[Tweeters] McKay's Bunting Vancouver

Pterodroma at aol.com Pterodroma at aol.com
Mon Dec 27 06:31:19 PST 2004

Ladyshrike writes:
>  I did almost nothing yesterday....

Well, I had quite a good day yesterday (Friday).  I went, I saw, I conquered, 
then I left and was back home in Bellevue in time for LUNCH!  An amazing 
whirlwind trip, 312 miles round trip plus 5 miles round trip walk to the tip of 
the south Iona jetty and back.  If only ALL rare birds could be this easy!  The 
Vancouver McKay's Buntings (see pictures of these very same birds at:
  <A HREF="http://www.birdinfo.com/A_Images_M/McKaysBunting_0001.html">
McKay's Bunting</A> http://www.birdinfo.com/A_Images_M/McKaysBunting_0001.html)  

Up at 3am, coffee, downloaded & printed the pictures from the mentioned site 
(I figured I'd travel "light" -- just fold this up and stick it in my pocket, 
pack a rain jacket and umbrella and leave the scope and books behind), and I 
was on the road at straight up 4am.  No delays at the border (Blaine) and I was 
at the Iona gate just off the northwest corner of the Vancouver airport at 
6:45.  Closed!  What?!?  F### !!  Gate opens at 8.  Nap?, eat?, sightsee?  I 
decided to sightsee (cruised around the Vancouver airport terminal just to see 
it) then off to find a McDonalds for a couple Egg McMuffins.  I was back at the 
gate at 7:25 at very first light and miraculously it was "OPEN."  I found the 
south jetty in the sort of dark and commenced the 4km (2-1/2mi) walk out to 
the tip.  Beautifully calm, 43F, and it looked like the rain was done for the 
day but I carried along my umbrella anyway -- 2-1/2 miles IS still a long way 
away if it did decide to rain.

What a spectacular user friendly jetty -- if only all jetties could be 
designed like this one!  Flat, paved / gravel, with little rain shelters and benches 
along the way.  You actually walk on top of a HUGE sewage pipe which has been 
paved over and is so good even a wheelchair could navigate it easily.  It was 
a 59-minute walk to the tip.  Highlights enroute were the numerous Barrow's 
Goldeneyes right up against the rocks which afforded spectacular looks, a huge 
mass of 10,000 restless Dunlins all packed in one spot sitting and flying 
about (no Curlew Sands, I checked looking for white rumps), Bald Eagles, and other 
stuff.  When I walked down the steps at the large concrete bunker at the end, 
I instantly heard the twitter of "snow buntings" and upon rounding the 
corner, it literally was INSTANT GRATIFICATION as the very first thing I saw sitting 
there on one of the rocks was the glowing white adult male MCKAY'S BUNTING!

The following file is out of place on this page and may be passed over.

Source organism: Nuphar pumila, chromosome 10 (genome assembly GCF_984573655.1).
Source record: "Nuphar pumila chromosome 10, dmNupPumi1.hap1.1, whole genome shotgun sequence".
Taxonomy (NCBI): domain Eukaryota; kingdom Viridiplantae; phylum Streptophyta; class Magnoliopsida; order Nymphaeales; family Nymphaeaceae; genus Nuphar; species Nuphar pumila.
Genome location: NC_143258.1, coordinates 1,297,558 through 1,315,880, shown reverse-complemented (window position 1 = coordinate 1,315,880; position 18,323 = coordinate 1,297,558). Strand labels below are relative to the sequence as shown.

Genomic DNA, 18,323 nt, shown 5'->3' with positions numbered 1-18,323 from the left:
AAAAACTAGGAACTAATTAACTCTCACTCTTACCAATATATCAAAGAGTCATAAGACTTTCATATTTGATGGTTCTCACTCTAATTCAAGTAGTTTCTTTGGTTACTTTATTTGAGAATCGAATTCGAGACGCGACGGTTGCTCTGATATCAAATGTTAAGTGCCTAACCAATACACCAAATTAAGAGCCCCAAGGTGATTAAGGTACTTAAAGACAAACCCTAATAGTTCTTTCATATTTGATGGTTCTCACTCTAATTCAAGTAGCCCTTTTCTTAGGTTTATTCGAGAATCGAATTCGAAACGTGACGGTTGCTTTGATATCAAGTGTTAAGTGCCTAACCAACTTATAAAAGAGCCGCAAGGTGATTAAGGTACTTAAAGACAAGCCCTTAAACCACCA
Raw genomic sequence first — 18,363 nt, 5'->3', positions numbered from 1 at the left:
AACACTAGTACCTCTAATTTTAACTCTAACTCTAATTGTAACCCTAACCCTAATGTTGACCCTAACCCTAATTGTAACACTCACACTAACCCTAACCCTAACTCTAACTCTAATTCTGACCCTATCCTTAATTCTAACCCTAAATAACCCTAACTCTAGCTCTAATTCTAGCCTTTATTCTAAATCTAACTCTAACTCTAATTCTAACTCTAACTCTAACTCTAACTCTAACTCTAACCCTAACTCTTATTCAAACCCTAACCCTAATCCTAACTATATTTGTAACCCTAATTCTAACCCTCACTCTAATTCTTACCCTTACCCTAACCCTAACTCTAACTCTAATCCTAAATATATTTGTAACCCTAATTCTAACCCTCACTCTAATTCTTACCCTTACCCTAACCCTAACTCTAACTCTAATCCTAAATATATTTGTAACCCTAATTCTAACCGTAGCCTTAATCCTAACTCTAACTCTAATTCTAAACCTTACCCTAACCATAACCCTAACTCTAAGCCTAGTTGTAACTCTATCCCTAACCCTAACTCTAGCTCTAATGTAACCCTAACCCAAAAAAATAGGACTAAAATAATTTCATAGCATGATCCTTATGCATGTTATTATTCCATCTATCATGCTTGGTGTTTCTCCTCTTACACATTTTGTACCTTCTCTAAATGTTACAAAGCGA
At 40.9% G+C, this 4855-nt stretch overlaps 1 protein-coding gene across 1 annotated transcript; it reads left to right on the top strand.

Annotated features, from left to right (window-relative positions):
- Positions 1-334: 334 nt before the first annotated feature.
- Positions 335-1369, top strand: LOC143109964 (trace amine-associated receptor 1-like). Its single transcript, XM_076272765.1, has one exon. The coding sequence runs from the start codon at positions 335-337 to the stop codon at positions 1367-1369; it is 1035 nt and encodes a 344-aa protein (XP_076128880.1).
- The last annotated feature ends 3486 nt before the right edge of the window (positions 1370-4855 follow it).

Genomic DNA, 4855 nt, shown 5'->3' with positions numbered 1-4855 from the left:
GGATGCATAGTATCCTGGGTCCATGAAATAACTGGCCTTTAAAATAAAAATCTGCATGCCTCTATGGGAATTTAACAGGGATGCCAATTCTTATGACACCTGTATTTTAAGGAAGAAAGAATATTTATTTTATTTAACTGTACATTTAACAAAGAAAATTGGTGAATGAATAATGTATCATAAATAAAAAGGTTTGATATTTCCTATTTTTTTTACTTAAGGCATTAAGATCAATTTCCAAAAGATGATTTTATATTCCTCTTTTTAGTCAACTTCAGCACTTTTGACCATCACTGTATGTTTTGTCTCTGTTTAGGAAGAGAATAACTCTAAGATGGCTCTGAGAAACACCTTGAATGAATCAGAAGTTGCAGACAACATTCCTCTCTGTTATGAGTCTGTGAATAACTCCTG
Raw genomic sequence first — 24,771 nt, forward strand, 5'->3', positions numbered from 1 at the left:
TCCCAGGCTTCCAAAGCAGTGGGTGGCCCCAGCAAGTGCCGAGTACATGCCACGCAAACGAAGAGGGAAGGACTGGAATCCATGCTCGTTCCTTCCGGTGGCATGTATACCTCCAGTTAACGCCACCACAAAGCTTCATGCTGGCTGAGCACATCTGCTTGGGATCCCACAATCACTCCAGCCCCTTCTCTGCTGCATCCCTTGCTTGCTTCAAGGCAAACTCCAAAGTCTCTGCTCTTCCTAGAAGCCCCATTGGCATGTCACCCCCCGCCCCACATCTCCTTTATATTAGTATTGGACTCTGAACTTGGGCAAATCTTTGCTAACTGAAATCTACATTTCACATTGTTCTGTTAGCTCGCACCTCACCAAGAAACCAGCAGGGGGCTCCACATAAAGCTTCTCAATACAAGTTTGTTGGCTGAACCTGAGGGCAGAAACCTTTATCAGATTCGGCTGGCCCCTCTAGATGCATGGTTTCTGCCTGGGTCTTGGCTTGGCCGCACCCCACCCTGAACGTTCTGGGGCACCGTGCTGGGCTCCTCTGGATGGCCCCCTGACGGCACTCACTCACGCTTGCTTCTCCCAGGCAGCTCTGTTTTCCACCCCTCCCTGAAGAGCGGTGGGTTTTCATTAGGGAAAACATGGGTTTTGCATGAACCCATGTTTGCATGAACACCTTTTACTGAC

It was so obvious standing out like a sore thumb and utterly impossible to 
miss.  So ridiculously easy!  Actually, the whole "gang of five" were all right 
there together -- two McKay's (adult male and female) and three Snows so calm 
and tame I could walk right up to them to within 3 or 4 meters!  They flitted 
around a little from rock to rock allowing nice definitive views of the 
underwing and comparative wing tips but were perfectly content to stay put at the end 
of the jetty where they've been now for at least two or three weeks.  Five 
minutes later, despite the clearing in the west, it decided to rain -- a 
'sneaker' shower from the east which started out as sprinkles soon turned into a full 
on steady cold east wind driven rain and wasn't about to let up any time 
soon.  With mission accomplished, the left the 'gang of 5' sitting right there and 
started the trek 'home'.  The umbrella saved the day as it rained all the way 
back to the car and growing darker still in the east and I made for fleeing 
the Republic of British Columbia in the pouring rain which continued unabated 
all the making the 99 roadway a scary hydroplaning nightmare in spots all the 
way border.  South of the border the rain stopped and it was fine and dry all 
the way back, home in time for lunch at 12:30, then a well deserved nap.  I had 
kind of expected to see lots of other birders there, but no one at all.  The 
place was all mine.  Where was everyone?  Returning Christmas gifts I suppose 
...or maybe off doing CBCs somewhere.

What's next?  Maybe the Kent Baikal Teal if it makes itself a little more 
dependable and findable and like the Olympia Redwing and Vancouver McKay's, not 
require more than a half-day effort.

Richard Rowlett
Bellevue, WA

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